The day that Saul slaughtered the Amalekites was an equally horrible day to the one that you just heard about in terms of the dead bodies strewn across the landscape, but the reality is that Saul defied an order from God so that he might satisfy his own greed and pride and on that day, he was told, “You’re finished, Saul. Someone else will take your place as king. It won’t be today, and it won’t be tomorrow, but your days are numbered.”
And for years, Saul continues acting as Israel’s king. He lives in the palace, he signs all the paychecks… but every day, he’s looking, wondering, who will it be?
Meanwhile, David is secretly anointed as king and in an odd twist, is called by Saul to be a servant in the royal household.
Saul knows that something is coming, but not when, not who, not where… It is a recipe for madness, for paranoia, for distrust. Eventually, he sees the success that David is having and assumes that David is out to get him, and so he acts preemptively by seeking to kill David.
He gets so wrapped up in his hatred for David that, as we have heard, he issues a direct order to murder the priest that helped David. And to murder all the other priests. And to murder every man, woman, and child in that village. And to kill all the animals and destroy the entire community.
The person who was unwilling to carry out a death sentence on the enemies of God now, in a fit of rage, exterminates the people who are actually serving God.
It is horrible.
So much death.
Everyone… everyone except… except Abiathar. A young man from the priestly family somehow escapes and runs to David for protection. On one level, it’s an account of how one frightened young man saves another in a time of horror and conflict.
However, on a deeper level, this becomes the narrative for a fundamental shift in the fabric of the nation of Israel. Never again would the priests help Saul to “inquire of the Lord”. Saul is completely and utterly on his own from here on out, as the power of the priesthood and the priestly endorsement passes to young David… or, to be even more accurate, the priests, in the person of Abiathar, have finally caught up to what God has been doing for years.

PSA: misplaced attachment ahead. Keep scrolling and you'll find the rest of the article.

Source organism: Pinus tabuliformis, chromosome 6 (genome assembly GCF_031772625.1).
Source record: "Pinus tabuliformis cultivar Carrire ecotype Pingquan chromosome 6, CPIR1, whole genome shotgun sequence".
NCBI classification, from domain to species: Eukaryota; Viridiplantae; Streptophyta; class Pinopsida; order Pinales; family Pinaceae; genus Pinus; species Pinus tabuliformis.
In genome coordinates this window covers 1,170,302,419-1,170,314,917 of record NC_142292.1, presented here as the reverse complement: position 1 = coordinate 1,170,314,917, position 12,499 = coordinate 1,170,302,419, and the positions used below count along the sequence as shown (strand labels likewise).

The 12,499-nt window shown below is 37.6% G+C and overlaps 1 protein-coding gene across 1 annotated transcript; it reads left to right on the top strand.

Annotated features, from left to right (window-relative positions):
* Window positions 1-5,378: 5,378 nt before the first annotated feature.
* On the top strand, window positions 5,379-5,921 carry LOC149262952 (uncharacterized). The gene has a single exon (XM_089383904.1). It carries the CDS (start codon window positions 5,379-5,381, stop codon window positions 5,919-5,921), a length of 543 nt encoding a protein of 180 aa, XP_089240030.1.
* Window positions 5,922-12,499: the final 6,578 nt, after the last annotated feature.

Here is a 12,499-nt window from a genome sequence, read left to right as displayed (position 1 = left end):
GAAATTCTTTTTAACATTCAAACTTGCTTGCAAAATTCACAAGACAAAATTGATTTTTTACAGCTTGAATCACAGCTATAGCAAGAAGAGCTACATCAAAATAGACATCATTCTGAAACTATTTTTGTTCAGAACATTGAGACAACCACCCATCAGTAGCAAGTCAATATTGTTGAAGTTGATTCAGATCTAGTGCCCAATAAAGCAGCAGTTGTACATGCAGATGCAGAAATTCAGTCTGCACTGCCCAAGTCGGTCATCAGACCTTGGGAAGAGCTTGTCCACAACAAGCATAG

And you may be saying to yourself, “But self, why does any of this matter to me? These are stories from halfway around the world that describe events that took place three millennia ago!”
These are horrible stories. And they are especially horrible on Preschool Sunday. Come on, Carver, were you even thinking? These people aren’t here to listen to the slaughter of the inhabitants of Nob; they hoped to see their children have a good time with their school friends at church. What can we possibly learn from this?
We learn that God does not leave his promises vacant. In our narrative for today, if Saul had somehow managed to destroy the priesthood or silence God, then faith would be dead. Yet what we have is a description of the way that a remnant is preserved. Abiathar survives to serve the Lord even on this unholiest of days.
We learn that God does not need Saul in order to do God’s business. In the days to come, we’ll be reminded that God doesn’t need David, either.
We learn that God chooses to use those who are seeking the best and who are willing to make themselves available to God.
Now, maybe I’m the only one in the room who feels this way, but it sure seems to me that our culture is shrouded in a fog right now. We can’t see clearly enough that every life has meaning and purpose in God’s eyes; we can’t accept our own responsibility for systemic racism or a news cycle that drips with violence or environmental disaster that is at odds with the Creator’s intent. And then there’s the election…
To put it simply, we have a theological problem. Too many of us are saying, “If so and so does not win (or, equally stridently, ‘if this other person does win’), then that’s it. The world will collapse.”
No, it won’t.
Now don’t get me wrong – I have some pretty strong ideas about who I’d like to see on the “ins” and who I’d prefer to be on the “outs”. I have some deep fears about what might happen if the candidate I prefer should lose on Tuesday.